Kentucky police agencies say the commonwealth’s texting-while-driving statute is well intended, but difficult to enforce.
The law took effect a year ago, but officers issued only verbal warnings for the first six months. Citations and fines have been handed out since Jan. 1, but there were only 144 of them statewide in the first half of this year, according to The Kentucky Enquirer.
Erlanger Police Lt. Kevin Gilpin says his agency’s officers enforce the statute when they see drivers texting, but says it’s difficult to catch people in the act.
The areas where the most citations have been written are the counties where the two largest cities are: Jefferson County leads with 23; Fayette follows with 12.
It’s not hard to spot a texting driver, officials said.
“Following somebody who’s texting is often like following somebody who’s under the influence because they’re not paying attention,” said Boone County Sheriff’s spokesman Tom Scheben.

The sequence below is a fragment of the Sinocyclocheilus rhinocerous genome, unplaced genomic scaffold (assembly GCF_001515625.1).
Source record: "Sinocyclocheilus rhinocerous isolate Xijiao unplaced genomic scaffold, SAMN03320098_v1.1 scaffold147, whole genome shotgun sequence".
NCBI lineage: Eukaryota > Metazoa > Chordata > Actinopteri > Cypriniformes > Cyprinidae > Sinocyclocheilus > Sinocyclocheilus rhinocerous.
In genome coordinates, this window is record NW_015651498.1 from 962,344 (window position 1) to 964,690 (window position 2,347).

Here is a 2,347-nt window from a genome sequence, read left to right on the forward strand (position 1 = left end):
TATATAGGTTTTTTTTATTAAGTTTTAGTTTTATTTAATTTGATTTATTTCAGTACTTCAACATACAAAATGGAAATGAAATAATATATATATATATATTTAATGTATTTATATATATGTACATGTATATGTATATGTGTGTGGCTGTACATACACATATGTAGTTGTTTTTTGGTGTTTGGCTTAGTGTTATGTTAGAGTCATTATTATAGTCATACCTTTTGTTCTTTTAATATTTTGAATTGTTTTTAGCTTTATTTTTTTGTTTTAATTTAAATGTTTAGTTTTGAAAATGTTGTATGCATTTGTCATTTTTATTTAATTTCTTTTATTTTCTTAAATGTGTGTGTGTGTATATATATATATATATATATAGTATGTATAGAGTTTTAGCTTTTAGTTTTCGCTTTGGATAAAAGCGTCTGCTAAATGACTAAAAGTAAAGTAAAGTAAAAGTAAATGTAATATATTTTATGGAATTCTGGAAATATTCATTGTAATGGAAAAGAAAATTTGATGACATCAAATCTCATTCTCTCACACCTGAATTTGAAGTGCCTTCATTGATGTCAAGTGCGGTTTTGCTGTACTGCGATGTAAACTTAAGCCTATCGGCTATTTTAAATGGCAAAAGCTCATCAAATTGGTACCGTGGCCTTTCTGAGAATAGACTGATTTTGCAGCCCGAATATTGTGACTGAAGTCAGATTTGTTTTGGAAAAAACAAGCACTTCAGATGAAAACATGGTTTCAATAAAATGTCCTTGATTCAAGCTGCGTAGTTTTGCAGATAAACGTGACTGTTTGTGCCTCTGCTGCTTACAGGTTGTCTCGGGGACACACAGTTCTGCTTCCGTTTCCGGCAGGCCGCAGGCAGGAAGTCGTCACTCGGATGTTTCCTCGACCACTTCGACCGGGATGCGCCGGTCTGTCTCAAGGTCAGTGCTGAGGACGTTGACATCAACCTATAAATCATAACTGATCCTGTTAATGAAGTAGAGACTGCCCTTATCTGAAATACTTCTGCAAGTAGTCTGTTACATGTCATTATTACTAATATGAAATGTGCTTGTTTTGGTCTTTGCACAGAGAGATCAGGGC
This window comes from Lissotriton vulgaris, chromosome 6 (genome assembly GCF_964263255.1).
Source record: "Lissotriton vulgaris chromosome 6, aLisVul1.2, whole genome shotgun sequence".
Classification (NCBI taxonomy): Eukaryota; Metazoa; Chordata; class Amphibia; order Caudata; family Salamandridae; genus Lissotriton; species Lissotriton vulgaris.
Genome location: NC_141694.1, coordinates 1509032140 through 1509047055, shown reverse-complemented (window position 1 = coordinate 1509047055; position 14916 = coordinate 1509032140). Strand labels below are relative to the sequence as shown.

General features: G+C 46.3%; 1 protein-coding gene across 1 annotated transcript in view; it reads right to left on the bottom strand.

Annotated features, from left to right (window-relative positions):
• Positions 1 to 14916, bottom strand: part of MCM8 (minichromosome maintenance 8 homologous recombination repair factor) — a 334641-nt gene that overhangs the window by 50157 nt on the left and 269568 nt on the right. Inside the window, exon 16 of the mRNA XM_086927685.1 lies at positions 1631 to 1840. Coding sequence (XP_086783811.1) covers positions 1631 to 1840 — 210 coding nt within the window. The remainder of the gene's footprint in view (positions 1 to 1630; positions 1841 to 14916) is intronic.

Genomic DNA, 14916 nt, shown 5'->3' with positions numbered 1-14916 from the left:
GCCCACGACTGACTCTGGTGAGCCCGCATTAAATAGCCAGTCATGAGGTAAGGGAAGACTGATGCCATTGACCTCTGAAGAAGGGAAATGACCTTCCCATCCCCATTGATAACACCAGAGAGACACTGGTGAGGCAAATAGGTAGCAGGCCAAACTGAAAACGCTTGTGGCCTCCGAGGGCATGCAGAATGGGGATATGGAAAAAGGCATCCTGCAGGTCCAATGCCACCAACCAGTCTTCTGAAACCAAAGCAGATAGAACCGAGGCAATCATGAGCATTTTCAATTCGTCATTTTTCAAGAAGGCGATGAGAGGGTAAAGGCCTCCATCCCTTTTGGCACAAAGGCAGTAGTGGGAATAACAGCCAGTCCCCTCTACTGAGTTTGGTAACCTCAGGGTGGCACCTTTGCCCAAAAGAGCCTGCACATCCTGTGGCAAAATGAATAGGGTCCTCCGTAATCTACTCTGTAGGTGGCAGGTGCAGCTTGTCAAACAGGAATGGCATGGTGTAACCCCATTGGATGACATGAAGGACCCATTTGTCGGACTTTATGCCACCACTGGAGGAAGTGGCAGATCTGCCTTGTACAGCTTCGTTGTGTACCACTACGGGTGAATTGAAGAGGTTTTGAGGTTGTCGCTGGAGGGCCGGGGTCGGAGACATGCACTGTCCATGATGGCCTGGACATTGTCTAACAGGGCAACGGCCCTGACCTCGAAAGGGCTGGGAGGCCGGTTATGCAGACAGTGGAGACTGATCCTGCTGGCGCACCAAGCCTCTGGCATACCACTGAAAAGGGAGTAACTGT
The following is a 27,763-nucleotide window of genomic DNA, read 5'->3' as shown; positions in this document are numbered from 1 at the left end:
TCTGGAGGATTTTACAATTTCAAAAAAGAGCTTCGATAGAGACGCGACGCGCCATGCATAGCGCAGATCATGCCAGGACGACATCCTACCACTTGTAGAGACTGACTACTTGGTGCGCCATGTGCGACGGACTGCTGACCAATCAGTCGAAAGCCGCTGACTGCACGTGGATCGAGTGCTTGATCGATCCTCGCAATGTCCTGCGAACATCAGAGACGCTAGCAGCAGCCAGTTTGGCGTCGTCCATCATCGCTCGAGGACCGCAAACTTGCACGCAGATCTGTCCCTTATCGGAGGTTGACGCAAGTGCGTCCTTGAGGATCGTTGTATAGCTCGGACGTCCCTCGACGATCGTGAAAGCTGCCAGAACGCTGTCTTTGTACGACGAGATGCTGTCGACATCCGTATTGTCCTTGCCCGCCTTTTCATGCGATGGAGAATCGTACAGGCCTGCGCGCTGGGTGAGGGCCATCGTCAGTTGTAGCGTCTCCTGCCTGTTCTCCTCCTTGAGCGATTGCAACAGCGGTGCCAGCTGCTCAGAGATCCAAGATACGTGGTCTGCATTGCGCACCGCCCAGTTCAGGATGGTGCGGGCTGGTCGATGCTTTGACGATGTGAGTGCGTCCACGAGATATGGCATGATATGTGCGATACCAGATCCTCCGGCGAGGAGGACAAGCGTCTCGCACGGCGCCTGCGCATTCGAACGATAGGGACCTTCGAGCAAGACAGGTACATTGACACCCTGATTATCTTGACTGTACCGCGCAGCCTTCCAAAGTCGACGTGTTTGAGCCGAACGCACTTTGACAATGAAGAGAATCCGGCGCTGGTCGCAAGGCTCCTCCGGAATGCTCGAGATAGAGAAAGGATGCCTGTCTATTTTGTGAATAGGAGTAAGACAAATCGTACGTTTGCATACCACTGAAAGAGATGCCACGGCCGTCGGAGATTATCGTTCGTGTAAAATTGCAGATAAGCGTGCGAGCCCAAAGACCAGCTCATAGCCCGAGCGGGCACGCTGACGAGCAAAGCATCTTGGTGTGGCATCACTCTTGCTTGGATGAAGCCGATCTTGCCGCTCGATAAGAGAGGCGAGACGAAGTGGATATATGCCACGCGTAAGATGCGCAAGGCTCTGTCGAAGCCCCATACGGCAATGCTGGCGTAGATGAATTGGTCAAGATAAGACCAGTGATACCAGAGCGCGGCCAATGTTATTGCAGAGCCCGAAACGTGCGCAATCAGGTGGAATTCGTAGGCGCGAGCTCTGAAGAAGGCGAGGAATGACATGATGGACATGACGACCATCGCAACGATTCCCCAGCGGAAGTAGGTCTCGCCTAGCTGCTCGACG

But to cite someone for the offense, an officer has to see the driver texting – not just using their phone.
“We might have an idea, but it’s one of those things that it is hard to prove,” Gilpin said. “We have to have proof that was happening, not just a hunch.”
In six months, Boone County Sheriff’s deputies and Erlanger police have each cited three drivers while Edgewood Police, Covington Police and Alexandria Police have each issued one citation.
Under the law passed by Kentucky’s legislators, drivers cannot “write, send, or read text-based communication using a personal communication device.” That includes text messages, instant messages and e-mail.
The law has exemptions, such as for reporting illegal activity and to request emergency help.
In early January, 22-year-old Elizabeth Burrous became the first person in northern Kentucky to be cited for texting while driving.
“I was actually making a phone call,” Burrous said in an interview, but she didn’t argue with the officer and paid the fine.
Despite the citation, Burrous said she supports the law.
“I definitely think it’s something that’s not safe,” she said. “I think the new law is probably for the best.”
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